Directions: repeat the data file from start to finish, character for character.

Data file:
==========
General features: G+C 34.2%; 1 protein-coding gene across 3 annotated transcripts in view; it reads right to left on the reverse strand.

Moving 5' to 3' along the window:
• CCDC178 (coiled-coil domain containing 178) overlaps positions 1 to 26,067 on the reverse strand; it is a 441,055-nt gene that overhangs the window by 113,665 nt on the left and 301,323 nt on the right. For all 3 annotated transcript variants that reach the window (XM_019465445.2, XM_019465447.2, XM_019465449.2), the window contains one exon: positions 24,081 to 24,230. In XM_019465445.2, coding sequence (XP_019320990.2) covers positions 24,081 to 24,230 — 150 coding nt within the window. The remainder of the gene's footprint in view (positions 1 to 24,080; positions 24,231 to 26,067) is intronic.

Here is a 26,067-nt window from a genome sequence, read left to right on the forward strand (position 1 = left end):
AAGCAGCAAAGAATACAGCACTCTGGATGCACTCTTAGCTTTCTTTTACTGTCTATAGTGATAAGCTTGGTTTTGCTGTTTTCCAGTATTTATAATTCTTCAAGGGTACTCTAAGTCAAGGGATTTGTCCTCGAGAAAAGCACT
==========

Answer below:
General features: G+C 34.2%; 1 protein-coding gene across 3 annotated transcripts in view; it reads right to left on the reverse strand.

Moving 5' to 3' along the window:
• CCDC178 (coiled-coil domain containing 178) overlaps positions 1 to 26,067 on the reverse strand; it is a 441,055-nt gene that overhangs the window by 113,665 nt on the left and 301,323 nt on the right. For all 3 annotated transcript variants that reach the window (XM_019465445.2, XM_019465447.2, XM_019465449.2), the window contains one exon: positions 24,081 to 24,230. In XM_019465445.2, coding sequence (XP_019320990.2) covers positions 24,081 to 24,230 — 150 coding nt within the window. The remainder of the gene's footprint in view (positions 1 to 24,080; positions 24,231 to 26,067) is intronic.

Here is a 26,067-nt window from a genome sequence, read left to right on the forward strand (position 1 = left end):
AAGCAGCAAAGAATACAGCACTCTGGATGCACTCTTAGCTTTCTTTTACTGTCTATAGTGATAAGCTTGGTTTTGCTGTTTTCCAGTATTTATAATTCTTCAAGGGTACTCTAAGTCAAGGGATTTGTCCTCGAGAAAAGCACT